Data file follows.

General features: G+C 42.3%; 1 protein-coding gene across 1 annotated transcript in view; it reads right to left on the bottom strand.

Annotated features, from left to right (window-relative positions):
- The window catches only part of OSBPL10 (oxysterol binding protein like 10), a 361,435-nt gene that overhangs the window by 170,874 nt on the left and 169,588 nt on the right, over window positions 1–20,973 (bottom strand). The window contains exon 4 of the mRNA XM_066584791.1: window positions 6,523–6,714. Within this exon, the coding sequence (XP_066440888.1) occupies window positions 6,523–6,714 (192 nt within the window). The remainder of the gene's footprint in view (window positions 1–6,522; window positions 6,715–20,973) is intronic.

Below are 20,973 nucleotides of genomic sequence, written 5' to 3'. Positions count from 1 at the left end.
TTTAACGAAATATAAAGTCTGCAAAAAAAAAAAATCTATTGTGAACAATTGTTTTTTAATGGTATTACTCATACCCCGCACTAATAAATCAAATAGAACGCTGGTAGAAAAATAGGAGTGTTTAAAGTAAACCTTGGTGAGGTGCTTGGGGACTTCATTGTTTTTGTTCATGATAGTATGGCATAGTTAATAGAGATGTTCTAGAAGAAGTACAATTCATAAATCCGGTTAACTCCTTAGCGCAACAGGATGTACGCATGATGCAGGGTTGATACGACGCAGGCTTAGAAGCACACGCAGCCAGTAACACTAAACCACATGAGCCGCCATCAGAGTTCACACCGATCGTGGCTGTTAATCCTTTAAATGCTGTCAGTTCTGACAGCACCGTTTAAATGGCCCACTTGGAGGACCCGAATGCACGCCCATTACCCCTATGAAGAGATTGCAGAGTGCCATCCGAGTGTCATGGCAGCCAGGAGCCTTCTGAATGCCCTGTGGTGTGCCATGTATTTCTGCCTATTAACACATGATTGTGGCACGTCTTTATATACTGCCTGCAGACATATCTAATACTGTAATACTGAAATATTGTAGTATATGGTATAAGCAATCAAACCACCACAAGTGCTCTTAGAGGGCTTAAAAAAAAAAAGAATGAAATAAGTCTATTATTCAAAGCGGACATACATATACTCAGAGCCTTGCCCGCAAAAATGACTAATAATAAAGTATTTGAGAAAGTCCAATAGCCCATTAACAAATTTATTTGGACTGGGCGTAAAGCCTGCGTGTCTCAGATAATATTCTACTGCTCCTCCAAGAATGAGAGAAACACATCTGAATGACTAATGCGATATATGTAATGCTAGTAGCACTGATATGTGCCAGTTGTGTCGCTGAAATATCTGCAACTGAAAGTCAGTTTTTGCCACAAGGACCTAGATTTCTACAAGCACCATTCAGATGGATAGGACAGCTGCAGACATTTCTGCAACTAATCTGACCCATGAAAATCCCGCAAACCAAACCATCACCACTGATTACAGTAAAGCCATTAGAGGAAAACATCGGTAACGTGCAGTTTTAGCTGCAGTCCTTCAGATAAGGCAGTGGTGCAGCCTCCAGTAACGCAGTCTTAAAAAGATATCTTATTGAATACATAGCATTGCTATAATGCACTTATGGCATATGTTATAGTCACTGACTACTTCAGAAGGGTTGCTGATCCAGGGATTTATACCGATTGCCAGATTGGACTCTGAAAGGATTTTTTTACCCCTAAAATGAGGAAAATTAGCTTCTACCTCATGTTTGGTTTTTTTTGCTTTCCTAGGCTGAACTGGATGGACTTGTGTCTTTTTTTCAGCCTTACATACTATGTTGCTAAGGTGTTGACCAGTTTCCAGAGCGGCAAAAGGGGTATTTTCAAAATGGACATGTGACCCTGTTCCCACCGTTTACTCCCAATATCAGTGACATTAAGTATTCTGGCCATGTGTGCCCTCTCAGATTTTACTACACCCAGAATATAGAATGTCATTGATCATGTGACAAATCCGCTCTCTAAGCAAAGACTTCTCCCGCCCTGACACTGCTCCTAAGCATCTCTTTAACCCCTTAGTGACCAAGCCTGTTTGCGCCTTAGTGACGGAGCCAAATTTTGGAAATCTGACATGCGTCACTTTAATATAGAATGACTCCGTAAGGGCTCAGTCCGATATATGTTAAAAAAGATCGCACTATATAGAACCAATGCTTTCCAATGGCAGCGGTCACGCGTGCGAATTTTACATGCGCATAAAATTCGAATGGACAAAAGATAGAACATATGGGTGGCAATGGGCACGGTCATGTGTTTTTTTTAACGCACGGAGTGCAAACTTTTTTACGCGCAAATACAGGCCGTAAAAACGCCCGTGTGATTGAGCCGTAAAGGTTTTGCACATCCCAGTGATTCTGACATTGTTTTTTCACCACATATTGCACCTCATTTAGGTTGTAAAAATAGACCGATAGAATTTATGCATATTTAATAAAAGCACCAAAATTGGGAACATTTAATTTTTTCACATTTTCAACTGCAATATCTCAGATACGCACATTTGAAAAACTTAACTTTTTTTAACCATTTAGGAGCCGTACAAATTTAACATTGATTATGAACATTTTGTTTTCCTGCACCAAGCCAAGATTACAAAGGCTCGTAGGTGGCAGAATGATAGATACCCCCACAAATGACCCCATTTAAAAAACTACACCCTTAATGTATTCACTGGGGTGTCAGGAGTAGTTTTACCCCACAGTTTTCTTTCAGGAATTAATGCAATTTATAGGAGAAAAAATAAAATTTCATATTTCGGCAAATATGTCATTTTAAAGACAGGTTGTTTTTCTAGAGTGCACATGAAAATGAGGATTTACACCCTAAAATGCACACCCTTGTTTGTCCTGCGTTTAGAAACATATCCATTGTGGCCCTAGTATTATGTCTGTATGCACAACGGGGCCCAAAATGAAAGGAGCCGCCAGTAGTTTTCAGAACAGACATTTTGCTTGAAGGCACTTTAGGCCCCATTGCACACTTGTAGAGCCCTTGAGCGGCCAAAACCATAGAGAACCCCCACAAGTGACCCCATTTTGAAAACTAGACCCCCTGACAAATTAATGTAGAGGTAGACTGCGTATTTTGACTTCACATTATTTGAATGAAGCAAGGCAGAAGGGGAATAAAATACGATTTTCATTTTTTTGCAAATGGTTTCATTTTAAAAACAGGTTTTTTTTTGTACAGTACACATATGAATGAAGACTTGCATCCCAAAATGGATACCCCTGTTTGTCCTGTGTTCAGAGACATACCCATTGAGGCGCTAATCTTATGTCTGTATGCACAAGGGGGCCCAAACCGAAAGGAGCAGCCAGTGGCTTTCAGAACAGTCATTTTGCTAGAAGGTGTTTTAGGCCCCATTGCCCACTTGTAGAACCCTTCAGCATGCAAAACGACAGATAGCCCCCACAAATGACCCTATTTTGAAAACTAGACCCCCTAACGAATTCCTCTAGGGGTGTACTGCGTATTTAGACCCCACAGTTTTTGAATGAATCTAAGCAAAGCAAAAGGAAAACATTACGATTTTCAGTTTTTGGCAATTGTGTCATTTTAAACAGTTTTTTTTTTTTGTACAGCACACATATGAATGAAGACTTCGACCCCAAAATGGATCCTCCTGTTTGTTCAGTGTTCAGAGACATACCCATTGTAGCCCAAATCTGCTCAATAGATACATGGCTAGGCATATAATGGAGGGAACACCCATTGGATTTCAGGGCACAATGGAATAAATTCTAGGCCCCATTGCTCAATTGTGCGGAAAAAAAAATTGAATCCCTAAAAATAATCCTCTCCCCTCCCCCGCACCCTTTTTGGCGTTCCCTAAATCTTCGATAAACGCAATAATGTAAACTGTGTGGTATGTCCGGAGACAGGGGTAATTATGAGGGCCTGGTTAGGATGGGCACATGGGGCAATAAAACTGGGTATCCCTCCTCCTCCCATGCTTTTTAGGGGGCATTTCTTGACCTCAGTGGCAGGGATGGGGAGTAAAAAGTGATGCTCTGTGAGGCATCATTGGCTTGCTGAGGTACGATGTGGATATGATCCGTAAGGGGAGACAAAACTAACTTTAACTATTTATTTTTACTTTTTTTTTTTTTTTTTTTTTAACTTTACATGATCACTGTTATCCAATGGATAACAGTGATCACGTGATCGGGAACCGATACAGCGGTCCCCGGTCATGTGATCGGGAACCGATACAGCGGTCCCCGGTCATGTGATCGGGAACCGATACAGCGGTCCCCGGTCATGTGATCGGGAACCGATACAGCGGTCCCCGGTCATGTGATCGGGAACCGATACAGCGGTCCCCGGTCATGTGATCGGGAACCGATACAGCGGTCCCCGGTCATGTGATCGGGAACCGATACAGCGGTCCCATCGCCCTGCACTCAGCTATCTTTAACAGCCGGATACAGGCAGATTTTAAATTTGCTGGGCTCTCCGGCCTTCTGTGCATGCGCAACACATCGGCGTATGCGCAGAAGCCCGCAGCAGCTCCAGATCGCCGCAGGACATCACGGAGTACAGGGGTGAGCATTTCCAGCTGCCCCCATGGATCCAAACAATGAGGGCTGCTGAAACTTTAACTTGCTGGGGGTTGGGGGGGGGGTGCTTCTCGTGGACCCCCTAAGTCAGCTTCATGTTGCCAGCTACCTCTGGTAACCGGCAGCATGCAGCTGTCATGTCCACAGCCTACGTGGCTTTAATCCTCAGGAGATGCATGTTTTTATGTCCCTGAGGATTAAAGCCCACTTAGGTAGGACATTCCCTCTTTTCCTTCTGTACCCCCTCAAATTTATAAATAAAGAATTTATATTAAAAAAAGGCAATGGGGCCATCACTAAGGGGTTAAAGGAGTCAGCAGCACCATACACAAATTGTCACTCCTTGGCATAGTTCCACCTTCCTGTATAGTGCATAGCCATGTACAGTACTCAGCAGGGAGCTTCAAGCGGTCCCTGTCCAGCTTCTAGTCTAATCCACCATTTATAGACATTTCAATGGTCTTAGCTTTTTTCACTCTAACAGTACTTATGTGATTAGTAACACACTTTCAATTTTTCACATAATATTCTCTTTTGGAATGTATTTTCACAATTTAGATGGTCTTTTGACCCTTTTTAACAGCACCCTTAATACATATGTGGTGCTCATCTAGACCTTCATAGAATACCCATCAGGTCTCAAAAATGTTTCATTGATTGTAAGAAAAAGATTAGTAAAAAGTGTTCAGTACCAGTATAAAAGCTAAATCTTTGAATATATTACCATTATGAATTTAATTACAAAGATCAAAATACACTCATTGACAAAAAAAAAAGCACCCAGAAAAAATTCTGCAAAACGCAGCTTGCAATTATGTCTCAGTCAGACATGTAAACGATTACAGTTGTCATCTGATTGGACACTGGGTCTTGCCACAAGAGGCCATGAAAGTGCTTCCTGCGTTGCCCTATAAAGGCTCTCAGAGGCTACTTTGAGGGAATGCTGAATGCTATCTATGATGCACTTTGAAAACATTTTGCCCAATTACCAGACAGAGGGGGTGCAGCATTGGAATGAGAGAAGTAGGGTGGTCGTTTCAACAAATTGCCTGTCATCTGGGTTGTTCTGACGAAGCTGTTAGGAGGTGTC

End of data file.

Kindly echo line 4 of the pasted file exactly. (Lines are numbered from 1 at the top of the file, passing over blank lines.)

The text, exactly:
Below are 20,973 nucleotides of genomic sequence, written 5' to 3'. Positions count from 1 at the left end.